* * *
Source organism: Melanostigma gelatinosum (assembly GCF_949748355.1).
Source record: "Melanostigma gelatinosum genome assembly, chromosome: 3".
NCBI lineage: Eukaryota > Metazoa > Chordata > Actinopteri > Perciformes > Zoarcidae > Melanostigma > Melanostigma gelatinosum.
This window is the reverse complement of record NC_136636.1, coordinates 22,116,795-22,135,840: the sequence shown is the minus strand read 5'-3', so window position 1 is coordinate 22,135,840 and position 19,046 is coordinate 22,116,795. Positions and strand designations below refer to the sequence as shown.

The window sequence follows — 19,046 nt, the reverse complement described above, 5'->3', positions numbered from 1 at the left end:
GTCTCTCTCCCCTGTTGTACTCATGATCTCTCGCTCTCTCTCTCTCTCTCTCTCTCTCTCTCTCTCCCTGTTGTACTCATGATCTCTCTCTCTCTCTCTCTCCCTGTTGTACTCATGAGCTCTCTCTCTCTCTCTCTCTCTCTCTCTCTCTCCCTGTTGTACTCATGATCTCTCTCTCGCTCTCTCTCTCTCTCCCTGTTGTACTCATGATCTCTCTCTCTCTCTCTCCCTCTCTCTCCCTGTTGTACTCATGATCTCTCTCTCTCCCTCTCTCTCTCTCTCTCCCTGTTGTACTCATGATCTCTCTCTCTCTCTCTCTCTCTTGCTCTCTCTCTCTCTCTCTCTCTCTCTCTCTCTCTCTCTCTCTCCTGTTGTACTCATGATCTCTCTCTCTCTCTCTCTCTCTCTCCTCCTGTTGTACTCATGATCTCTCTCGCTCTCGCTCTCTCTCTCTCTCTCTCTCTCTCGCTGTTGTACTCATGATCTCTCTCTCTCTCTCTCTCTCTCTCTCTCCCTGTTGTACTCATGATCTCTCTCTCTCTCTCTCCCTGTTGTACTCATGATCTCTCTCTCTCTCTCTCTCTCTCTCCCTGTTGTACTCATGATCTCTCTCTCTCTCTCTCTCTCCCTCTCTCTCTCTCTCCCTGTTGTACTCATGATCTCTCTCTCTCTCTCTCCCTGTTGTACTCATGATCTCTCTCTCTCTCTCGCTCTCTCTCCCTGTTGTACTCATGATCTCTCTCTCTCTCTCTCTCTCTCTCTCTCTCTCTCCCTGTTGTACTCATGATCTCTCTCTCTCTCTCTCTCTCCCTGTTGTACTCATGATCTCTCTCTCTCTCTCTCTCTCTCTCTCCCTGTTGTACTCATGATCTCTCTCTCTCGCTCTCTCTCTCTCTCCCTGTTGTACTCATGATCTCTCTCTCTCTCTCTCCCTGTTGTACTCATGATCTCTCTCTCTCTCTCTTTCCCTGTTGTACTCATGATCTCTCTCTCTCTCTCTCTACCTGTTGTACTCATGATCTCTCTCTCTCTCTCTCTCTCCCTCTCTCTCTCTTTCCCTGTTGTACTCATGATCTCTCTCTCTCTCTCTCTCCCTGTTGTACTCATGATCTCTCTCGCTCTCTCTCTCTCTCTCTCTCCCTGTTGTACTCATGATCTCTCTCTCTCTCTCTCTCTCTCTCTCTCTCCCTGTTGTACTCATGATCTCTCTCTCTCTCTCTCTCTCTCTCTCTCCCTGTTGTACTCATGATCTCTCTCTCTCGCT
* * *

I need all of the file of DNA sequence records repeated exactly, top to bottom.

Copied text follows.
Source organism: Melanostigma gelatinosum (assembly GCF_949748355.1).
Source record: "Melanostigma gelatinosum genome assembly, chromosome: 3".
NCBI lineage: Eukaryota > Metazoa > Chordata > Actinopteri > Perciformes > Zoarcidae > Melanostigma > Melanostigma gelatinosum.
This window is the reverse complement of record NC_136636.1, coordinates 22,116,795-22,135,840: the sequence shown is the minus strand read 5'-3', so window position 1 is coordinate 22,135,840 and position 19,046 is coordinate 22,116,795. Positions and strand designations below refer to the sequence as shown.

The window sequence follows — 19,046 nt, the reverse complement described above, 5'->3', positions numbered from 1 at the left end:
GTCTCTCTCCCCTGTTGTACTCATGATCTCTCGCTCTCTCTCTCTCTCTCTCTCTCTCTCTCTCTCCCTGTTGTACTCATGATCTCTCTCTCTCTCTCTCTCCCTGTTGTACTCATGAGCTCTCTCTCTCTCTCTCTCTCTCTCTCTCTCTCCCTGTTGTACTCATGATCTCTCTCTCGCTCTCTCTCTCTCTCCCTGTTGTACTCATGATCTCTCTCTCTCTCTCTCCCTCTCTCTCCCTGTTGTACTCATGATCTCTCTCTCTCCCTCTCTCTCTCTCTCTCCCTGTTGTACTCATGATCTCTCTCTCTCTCTCTCTCTCTTGCTCTCTCTCTCTCTCTCTCTCTCTCTCTCTCTCTCTCTCTCTCCTGTTGTACTCATGATCTCTCTCTCTCTCTCTCTCTCTCTCCTCCTGTTGTACTCATGATCTCTCTCGCTCTCGCTCTCTCTCTCTCTCTCTCTCTCTCGCTGTTGTACTCATGATCTCTCTCTCTCTCTCTCTCTCTCTCTCTCCCTGTTGTACTCATGATCTCTCTCTCTCTCTCTCCCTGTTGTACTCATGATCTCTCTCTCTCTCTCTCTCTCTCTCCCTGTTGTACTCATGATCTCTCTCTCTCTCTCTCTCTCCCTCTCTCTCTCTCTCCCTGTTGTACTCATGATCTCTCTCTCTCTCTCTCCCTGTTGTACTCATGATCTCTCTCTCTCTCTCGCTCTCTCTCCCTGTTGTACTCATGATCTCTCTCTCTCTCTCTCTCTCTCTCTCTCTCTCTCCCTGTTGTACTCATGATCTCTCTCTCTCTCTCTCTCTCCCTGTTGTACTCATGATCTCTCTCTCTCTCTCTCTCTCTCTCTCCCTGTTGTACTCATGATCTCTCTCTCTCGCTCTCTCTCTCTCTCCCTGTTGTACTCATGATCTCTCTCTCTCTCTCTCCCTGTTGTACTCATGATCTCTCTCTCTCTCTCTTTCCCTGTTGTACTCATGATCTCTCTCTCTCTCTCTCTACCTGTTGTACTCATGATCTCTCTCTCTCTCTCTCTCTCCCTCTCTCTCTCTTTCCCTGTTGTACTCATGATCTCTCTCTCTCTCTCTCTCCCTGTTGTACTCATGATCTCTCTCGCTCTCTCTCTCTCTCTCTCTCCCTGTTGTACTCATGATCTCTCTCTCTCTCTCTCTCTCTCTCTCTCTCCCTGTTGTACTCATGATCTCTCTCTCTCTCTCTCTCTCTCTCTCTCCCTGTTGTACTCATGATCTCTCTCTCTCGCT